19 January 2021
Multiple sclerosis (MS) is a neurodegenerative disease characterised by chronic inflammation in the brain which causes progressive damage to neural cells resulting in physical and cognitive disability. While MS symptoms can be managed by controlling this inflammation, to date there are limited options for the repair and recovery of these damaged neurons.
However, a recent publication by Malaghan Institute MS programme leader Professor Anne La Flamme, Victoria University of Wellington Associate Professor Bronwyn Kivell, and University of Kentucky Professor Thomas Prisinzano has shown that the drug nalfurafine has the potential to not only slow the accumulation of disability, but also to restore function in experimental models of MS.
The paper ‘Nalfurafine reduces neuroinflammation and drives remyelination in models of CNS demyelinating disease,’ was recently published in Clinical & Translational Immunology and outlines how this drug – already in use – has the potential to be repurposed for treating MS.
Nalfurafine has been used clinically for years in treating a non-MS condition and has been shown to be safe and well-tolerated in patients. Additionally, the researchers’ findings show its MS-modifying effects are superior to another similar compound, which activates the same target but cannot be used clinically because of its poor side-effect profile.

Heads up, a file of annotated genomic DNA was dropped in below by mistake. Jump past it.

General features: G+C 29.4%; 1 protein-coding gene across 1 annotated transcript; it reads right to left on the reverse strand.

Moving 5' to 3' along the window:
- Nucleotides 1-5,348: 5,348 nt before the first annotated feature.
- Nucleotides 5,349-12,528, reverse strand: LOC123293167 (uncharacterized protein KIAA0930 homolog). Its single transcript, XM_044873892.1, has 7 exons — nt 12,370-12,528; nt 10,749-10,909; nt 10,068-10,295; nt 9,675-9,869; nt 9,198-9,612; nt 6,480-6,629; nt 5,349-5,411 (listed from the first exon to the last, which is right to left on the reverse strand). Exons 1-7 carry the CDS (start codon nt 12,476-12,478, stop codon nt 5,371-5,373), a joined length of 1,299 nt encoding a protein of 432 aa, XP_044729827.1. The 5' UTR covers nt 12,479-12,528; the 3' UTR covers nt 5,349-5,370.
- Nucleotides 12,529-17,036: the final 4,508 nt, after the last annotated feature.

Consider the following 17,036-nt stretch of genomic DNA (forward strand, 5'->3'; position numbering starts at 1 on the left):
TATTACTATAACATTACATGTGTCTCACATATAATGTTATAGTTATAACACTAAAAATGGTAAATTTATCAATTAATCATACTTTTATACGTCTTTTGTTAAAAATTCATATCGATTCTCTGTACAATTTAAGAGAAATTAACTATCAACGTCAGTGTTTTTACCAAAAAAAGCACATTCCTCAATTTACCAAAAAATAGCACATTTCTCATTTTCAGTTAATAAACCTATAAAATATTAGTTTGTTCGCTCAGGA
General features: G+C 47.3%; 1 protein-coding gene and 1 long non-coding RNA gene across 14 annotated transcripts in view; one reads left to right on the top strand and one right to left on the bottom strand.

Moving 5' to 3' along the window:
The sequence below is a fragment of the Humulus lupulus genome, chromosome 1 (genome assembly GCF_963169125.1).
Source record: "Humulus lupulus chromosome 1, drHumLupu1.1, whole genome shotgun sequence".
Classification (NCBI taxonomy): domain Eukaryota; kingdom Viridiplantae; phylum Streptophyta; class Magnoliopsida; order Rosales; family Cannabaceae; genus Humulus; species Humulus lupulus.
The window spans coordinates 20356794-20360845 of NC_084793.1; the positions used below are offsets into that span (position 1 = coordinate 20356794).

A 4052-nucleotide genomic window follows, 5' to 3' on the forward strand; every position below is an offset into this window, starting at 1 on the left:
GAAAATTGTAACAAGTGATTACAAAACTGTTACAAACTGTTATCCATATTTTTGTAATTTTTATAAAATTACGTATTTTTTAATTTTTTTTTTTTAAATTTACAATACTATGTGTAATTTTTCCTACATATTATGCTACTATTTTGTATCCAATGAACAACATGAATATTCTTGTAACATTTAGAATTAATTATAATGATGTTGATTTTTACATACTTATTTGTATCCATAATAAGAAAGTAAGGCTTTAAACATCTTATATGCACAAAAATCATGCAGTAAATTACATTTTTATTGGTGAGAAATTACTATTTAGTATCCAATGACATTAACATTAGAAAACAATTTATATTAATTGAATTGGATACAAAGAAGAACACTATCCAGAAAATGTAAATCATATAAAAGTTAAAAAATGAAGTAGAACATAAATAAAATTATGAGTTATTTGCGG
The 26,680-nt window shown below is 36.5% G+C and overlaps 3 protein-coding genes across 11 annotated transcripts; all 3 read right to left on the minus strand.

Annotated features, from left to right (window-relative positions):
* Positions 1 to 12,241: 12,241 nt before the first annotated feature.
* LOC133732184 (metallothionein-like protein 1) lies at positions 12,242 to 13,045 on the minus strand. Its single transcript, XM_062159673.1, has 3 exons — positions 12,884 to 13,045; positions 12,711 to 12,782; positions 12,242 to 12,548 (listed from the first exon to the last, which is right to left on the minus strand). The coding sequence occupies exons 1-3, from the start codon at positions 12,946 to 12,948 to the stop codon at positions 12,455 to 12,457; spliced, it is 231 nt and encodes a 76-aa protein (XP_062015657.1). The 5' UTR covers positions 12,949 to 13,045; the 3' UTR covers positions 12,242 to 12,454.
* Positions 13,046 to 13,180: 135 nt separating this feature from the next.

Prof La Flamme, Assoc. Prof Kivell, and Prof Prisinzano last year co-founded a spin-out company, Rekover Therapeutics, with investment from the New Zealand Innovation Booster Fund, a partnership between the University’s commercialisation arm, Wellington UniVentures, and Booster Financial Services.
“We are now raising funds to enable a clinical trial of nalfurafine in people with MS to build on this significant step forward in our understanding of its potential,” says Prof La Flamme.
Funding for the nalfurafine research came from the Ministry of Business, Innovation and Employment, the Neurological Foundation of New Zealand, the Health Research Council of New Zealand, the Great New Zealand Trek, the Kate Parsonson Scholarship, the Wellington Medical Research Foundation, and the National Institute on Drug Abuse.
The research findings are published in Clinical & Translational Immunology.